Many radio receivers are capable of receiving the sound portion of broadcast television programs. This feature is useful for portable listening or during power outages. Most TV band radios also receive regular AM and FM, some receive other bands as well.
The vast majority of TV band radios don’t receive every TV channel (2-69). Most receive all twelve VHF channels (2-13), usually split into two bands. Radios of this type include the Radio Shack 12-456, Rhapsody RY-611, and jWin JXM9. A few TV band radios cover all 68 channels, such as the Optimus 12-604A. Keep in mind that a number of radios with TV bands only cover a small number of channels, especially those which also have shortwave bands. For example, the Sunmate 836NL only receives television channels 4-6 on its TV band. Other examples of radios with TV bands of this type include the Altai Multiband Radio and the Borg Johnson HS-912R (both receive ch. 2-6). Many regular FM radios let you hear channel six by tuning to the lower end of the FM band.
Reception varies significantly depending upon the radio model. Larger radios tend to have better reception, although this isn’t always true. It is quite possible to use a radio of this type in a moving automobile, although reception usually isn’t as good as if the radio was outside or the car wasn’t moving. From personal experience, the Radio Shack 12-795 and the Electro Brand 2971 – both fairly large units – have very good TV audio reception, while the small and pocket radios with TV bands I’ve used usually have fair-to-good reception.
It is likely that the smaller antennas on most pocket radios, which often can’t be rotated, are partially to blame for not having quite as good reception. The Optimus 12-808 has better-than-average TV band reception despite being of only medium size. Although I haven’t used it, the Sangean DT200V (which covers ch. 2-13) is said to have rather good reception although it is quite compact.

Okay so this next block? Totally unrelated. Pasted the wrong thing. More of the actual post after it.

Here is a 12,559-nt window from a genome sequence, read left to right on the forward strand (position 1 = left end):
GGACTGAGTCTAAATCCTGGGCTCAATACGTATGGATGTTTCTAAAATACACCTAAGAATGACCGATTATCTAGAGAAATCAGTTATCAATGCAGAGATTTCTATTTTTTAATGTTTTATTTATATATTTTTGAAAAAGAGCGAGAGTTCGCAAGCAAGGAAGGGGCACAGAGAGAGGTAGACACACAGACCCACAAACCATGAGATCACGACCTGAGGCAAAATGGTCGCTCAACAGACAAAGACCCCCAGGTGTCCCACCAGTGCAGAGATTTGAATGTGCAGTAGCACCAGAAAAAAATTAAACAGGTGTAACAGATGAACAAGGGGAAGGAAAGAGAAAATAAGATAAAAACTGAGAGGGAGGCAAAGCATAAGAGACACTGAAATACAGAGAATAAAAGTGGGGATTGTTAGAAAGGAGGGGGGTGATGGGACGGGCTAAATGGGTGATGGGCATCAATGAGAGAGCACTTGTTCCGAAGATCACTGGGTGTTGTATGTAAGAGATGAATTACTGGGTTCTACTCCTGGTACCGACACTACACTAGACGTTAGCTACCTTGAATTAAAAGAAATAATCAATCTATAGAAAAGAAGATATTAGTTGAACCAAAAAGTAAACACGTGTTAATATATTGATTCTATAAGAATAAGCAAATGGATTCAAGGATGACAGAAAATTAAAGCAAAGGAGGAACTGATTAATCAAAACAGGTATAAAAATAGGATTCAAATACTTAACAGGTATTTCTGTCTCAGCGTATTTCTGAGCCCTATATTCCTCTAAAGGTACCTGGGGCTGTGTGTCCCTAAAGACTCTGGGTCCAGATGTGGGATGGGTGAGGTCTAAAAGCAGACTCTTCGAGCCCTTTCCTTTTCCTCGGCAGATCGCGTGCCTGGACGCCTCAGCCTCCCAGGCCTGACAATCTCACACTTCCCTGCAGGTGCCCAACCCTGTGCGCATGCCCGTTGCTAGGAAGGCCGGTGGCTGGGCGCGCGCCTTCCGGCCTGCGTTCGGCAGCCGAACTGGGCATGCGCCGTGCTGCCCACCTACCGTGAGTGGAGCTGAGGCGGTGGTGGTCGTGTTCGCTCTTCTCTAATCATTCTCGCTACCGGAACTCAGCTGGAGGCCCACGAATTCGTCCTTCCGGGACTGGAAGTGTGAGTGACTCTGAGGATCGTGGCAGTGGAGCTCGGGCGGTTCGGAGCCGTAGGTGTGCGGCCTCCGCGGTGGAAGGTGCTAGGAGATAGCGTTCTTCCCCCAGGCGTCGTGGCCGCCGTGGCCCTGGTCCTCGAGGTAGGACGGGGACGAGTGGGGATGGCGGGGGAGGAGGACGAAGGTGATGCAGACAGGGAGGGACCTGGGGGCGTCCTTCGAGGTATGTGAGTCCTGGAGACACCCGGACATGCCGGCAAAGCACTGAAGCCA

Most TV band radios have analog tuning. Due to the distance in tuning between television stations, they are generally easy to find and tune in with an analog tuner. However, some radios may randomly intermix FM stations with TV channels in the ch. 2-6 range, making it more difficult to locate television stations in that tuning area.
Digital radios usually eliminate this problem, and make it easy to instantly select the television station you want to listen to or scan several different stations. They tend to have poorer AM reception, however, although this isn’t true for some of the more expensive models. Digital radios with TV audio capability include the Optimus 12-808 and Rodelvox MR-318T.
Some TV shows and movies are difficult to follow without video. However, news programs, game shows, music concerts, and talk shows are generally easy to listen to. You may find that the audio reception is better than that of your television occasionally; consider turning off the volume on your TV and trying the radio if sound reception is ever poor.
Alarm clocks with TV audio reception are also available. This is useful if you want to wake up to a morning television program such as the Today show. Alarm clocks of this type include the Sunhui EJ-5588 (covers ch. 2-6, along with AM/FM/SW, analog clock), the Electro Brand 4438 (covers ch. 2-13 and AM/FM/WX) and the Sony ICF-C153V.
TV band radios can be purchased at department stores, discount shops, Radio Shack franchises, online shopping websites, and internet auction services. Depending upon their features, other bands, and condition, they usually cost anywhere from $5/used to $100/new. They have been manufactured by a large variety of brand names, including Realistic, Gran Prix (GPX), and Panasonic.